The recognized hyperplasia-atypia-carcinoma spectrum of histologic changes within columnar cell lesions and its frequent presence adjacent to more severe lesions like tubular carcinoma implies an association of progression to atypia/carcinoma [1
]. Columnar cell lesions with atypia (flat epithelial atypia, atypical ductal hyperplasia) are considered a “step behind” in the progression to ductal carcinoma in situ (DCIS). Molecular studies have corroborated that columnar cell lesions share similar genetic alterations as invasive breast carcinomas, such as LOH (loss of heterozygosity) at 11q21–23.2, 16q23.1–24.2 and 3p14.2 [4
]. Dabbs et al demonstrated allelic loss damage in columnar cell change, with preferentially targeted loci at 9q, 10q, 17p, and 17q, consistent with the hypothesis that a select group of atypical columnar cell lesions are very early precursors to invasive breast carcinoma [1
]. Columnar cell lesions should therefore be considered clonal and neoplastic
rather than a hyperplastic proliferation [1
PASH is considered to be “benign” or “hamartomatous” by some [10
], and neoplastic process by others due to its frequency of presentation, multifocality, and its potential to recur [13
Stromal microenvironment is necessary for normal mammary tissue development and breast cancer tumorigenesis. This is shown most strikingly in orthotopic transplants of normal human mammary epithelial cells (MEC) into the mouse mammary fat pad. Human MEC fail to develop into normal mammary structures when injected into mouse mammary fat pads. However, the presence of human stromal cells created an environment permissive for normal ductal development and function [7
]. Similar epithelial-stromal interaction influenced by some hormonal and angiogenic factors were observed by our group in CCPLS, further demonstrated by immunohistochemical stains.
Our CCPLS and PASH cases expressed AR, ER-beta and PR; therefore we raise the possibility that these proliferating ducts have the capacity to induce hormones in the surrounding stroma as well. Investigations on embryonic mouse mammary epithelium rudiments demonstrate their capacity to induce AR in the adjacent stroma, which is normally AR negative. Thus, as the breast tissue differentiates the mammary ducts are surrounded by AR positive stroma, as seen in our cases as well [16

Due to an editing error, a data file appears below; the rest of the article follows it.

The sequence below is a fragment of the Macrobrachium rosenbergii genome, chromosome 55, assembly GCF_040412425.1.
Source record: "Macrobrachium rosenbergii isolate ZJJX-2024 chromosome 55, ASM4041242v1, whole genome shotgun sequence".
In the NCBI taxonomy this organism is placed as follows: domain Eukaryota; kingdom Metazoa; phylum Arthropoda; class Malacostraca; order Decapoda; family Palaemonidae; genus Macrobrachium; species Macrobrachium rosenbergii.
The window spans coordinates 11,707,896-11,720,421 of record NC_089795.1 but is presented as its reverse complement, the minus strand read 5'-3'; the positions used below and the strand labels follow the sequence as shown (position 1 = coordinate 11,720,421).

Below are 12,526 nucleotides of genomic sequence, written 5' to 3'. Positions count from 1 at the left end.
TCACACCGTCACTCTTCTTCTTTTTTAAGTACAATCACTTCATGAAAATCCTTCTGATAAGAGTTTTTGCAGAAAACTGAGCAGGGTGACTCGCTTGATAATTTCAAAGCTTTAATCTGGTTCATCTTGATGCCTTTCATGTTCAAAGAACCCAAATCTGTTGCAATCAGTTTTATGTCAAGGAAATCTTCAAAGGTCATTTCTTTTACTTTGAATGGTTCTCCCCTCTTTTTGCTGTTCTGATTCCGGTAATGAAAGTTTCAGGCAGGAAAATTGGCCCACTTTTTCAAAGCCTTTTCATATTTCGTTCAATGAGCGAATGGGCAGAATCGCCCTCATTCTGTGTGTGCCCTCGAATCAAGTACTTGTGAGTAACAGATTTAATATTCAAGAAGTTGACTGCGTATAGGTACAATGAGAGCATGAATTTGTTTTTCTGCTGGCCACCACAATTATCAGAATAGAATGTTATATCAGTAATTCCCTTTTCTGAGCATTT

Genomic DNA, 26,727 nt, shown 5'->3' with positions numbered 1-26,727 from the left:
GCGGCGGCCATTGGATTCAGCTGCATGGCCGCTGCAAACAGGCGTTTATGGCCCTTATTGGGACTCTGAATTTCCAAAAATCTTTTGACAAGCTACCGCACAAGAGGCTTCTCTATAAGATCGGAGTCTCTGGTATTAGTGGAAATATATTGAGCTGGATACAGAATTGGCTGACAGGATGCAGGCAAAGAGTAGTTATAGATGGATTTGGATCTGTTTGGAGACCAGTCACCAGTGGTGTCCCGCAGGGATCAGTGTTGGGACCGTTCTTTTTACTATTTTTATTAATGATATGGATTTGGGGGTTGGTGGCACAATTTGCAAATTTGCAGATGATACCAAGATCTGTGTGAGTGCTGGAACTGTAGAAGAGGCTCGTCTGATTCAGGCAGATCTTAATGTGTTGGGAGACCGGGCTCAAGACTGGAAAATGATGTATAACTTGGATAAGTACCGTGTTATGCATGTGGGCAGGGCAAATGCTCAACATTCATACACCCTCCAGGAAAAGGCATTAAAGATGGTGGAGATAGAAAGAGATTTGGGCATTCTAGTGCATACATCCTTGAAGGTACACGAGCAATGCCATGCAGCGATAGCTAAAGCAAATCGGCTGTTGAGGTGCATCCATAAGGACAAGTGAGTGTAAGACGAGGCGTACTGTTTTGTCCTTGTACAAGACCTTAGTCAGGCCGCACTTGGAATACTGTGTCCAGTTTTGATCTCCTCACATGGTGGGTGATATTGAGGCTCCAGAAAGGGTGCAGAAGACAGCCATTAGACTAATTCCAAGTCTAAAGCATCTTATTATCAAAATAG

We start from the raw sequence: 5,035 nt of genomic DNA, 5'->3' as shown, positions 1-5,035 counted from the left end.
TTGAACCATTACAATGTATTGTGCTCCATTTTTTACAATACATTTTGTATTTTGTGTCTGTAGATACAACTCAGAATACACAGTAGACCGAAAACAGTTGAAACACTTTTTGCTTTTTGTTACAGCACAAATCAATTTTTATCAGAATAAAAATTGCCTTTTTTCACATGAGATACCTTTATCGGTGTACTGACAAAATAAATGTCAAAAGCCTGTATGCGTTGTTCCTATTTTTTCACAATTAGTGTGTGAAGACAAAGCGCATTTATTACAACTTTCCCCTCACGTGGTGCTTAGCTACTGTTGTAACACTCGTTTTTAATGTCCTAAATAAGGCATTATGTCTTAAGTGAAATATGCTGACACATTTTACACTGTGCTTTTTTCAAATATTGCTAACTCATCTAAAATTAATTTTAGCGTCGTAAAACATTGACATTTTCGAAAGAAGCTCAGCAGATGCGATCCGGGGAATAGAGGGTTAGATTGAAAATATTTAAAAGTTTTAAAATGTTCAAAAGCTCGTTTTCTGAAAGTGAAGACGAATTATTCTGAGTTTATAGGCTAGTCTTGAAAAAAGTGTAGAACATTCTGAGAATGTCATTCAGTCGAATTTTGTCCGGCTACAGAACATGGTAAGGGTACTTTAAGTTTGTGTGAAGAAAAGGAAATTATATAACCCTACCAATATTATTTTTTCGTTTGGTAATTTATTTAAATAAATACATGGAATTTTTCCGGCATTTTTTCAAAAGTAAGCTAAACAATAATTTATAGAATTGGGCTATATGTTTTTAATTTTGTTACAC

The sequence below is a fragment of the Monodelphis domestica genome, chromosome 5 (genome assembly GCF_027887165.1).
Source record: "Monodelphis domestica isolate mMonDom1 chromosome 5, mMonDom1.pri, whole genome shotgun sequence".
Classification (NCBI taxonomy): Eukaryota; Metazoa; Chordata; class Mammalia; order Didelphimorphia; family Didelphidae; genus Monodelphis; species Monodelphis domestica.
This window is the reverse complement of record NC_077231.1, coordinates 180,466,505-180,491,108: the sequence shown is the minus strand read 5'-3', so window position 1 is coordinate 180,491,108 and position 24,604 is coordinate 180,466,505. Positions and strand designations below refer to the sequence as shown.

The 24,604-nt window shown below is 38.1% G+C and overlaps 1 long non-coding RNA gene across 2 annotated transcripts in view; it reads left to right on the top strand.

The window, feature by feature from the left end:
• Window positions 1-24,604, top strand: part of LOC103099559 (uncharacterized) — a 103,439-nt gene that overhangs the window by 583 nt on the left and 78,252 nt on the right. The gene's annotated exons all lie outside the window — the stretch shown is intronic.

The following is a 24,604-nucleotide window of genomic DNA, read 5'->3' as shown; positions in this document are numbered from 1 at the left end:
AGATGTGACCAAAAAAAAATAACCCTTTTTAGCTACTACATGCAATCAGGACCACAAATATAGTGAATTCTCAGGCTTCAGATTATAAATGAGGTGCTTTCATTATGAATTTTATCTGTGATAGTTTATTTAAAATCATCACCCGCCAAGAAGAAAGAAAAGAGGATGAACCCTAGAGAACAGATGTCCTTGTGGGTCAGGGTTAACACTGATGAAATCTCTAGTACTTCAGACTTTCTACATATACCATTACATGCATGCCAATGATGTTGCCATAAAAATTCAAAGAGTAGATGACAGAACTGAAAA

Angiogenesis is an important component of tumorigenesis. CD105 (endoglin) is a 95 kD cell surface protein that functions as an endothelial marker and an accessory receptor for TGF-β [17
]. CD105 is expressed in endothelial cells, activated monocytes, differentiated macrophages and fibroblasts among other cells.It has been found to be up-regulated in tumor endothelial cells of breast and shown to be a useful marker of neoangiogenesis in this neoplasm [17
]. Studies have demonstrated that hypoxia, which is a common feature of proliferative lesions as tumors, is a potent stimulator of CD105 gene expression in vascular endothelial cells, and this effect can be potentiated by the presence of TGF-β. Expression of CD105 in these tumors correlates with vascular density and, most importantly, poor prognosis [5
]. In our cases, CD105 staining demonstrated significantly increased numbers of small-activated vessels in CCPLS. In contrast, TDLU and PASH show a lesser number of vessels. Through these observations we question if columnar cell epithelium is responsible for angiogenesis within the stroma of CCPLS, in turn a demonstration of epithelial-stromal interaction (Figure 9). Many of our CCPLS cases were Magnetic Resonance Imaging (MRI) guided core biopsies. Since this is a modality that detects vascular aberrations in the breast, it further supports our observations of angiogenesis associated with these lesions.